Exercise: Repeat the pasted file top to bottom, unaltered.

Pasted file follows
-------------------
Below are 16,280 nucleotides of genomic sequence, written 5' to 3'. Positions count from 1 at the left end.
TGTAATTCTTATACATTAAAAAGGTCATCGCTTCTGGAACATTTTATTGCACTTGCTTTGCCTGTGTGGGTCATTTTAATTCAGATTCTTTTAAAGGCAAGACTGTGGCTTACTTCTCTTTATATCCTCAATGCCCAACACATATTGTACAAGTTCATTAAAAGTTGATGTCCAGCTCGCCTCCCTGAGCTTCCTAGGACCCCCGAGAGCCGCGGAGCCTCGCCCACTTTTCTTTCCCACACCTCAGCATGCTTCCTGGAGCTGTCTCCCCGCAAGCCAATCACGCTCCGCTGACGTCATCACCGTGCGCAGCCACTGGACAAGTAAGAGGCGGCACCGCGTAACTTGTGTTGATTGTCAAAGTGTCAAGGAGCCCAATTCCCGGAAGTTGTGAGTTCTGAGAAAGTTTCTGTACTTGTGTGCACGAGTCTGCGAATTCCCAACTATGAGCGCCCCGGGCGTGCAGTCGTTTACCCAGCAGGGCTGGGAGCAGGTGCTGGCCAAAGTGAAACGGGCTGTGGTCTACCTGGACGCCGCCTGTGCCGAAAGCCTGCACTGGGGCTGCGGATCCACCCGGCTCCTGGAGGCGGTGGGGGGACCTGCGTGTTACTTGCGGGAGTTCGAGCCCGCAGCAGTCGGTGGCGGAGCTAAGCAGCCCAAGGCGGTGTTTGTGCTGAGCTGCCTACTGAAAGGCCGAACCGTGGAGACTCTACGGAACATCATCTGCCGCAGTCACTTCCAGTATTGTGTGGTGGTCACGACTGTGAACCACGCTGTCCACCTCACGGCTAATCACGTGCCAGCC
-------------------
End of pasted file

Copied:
Below are 16,280 nucleotides of genomic sequence, written 5' to 3'. Positions count from 1 at the left end.
TGTAATTCTTATACATTAAAAAGGTCATCGCTTCTGGAACATTTTATTGCACTTGCTTTGCCTGTGTGGGTCATTTTAATTCAGATTCTTTTAAAGGCAAGACTGTGGCTTACTTCTCTTTATATCCTCAATGCCCAACACATATTGTACAAGTTCATTAAAAGTTGATGTCCAGCTCGCCTCCCTGAGCTTCCTAGGACCCCCGAGAGCCGCGGAGCCTCGCCCACTTTTCTTTCCCACACCTCAGCATGCTTCCTGGAGCTGTCTCCCCGCAAGCCAATCACGCTCCGCTGACGTCATCACCGTGCGCAGCCACTGGACAAGTAAGAGGCGGCACCGCGTAACTTGTGTTGATTGTCAAAGTGTCAAGGAGCCCAATTCCCGGAAGTTGTGAGTTCTGAGAAAGTTTCTGTACTTGTGTGCACGAGTCTGCGAATTCCCAACTATGAGCGCCCCGGGCGTGCAGTCGTTTACCCAGCAGGGCTGGGAGCAGGTGCTGGCCAAAGTGAAACGGGCTGTGGTCTACCTGGACGCCGCCTGTGCCGAAAGCCTGCACTGGGGCTGCGGATCCACCCGGCTCCTGGAGGCGGTGGGGGGACCTGCGTGTTACTTGCGGGAGTTCGAGCCCGCAGCAGTCGGTGGCGGAGCTAAGCAGCCCAAGGCGGTGTTTGTGCTGAGCTGCCTACTGAAAGGCCGAACCGTGGAGACTCTACGGAACATCATCTGCCGCAGTCACTTCCAGTATTGTGTGGTGGTCACGACTGTGAACCACGCTGTCCACCTCACGGCTAATCACGTGCCAGCC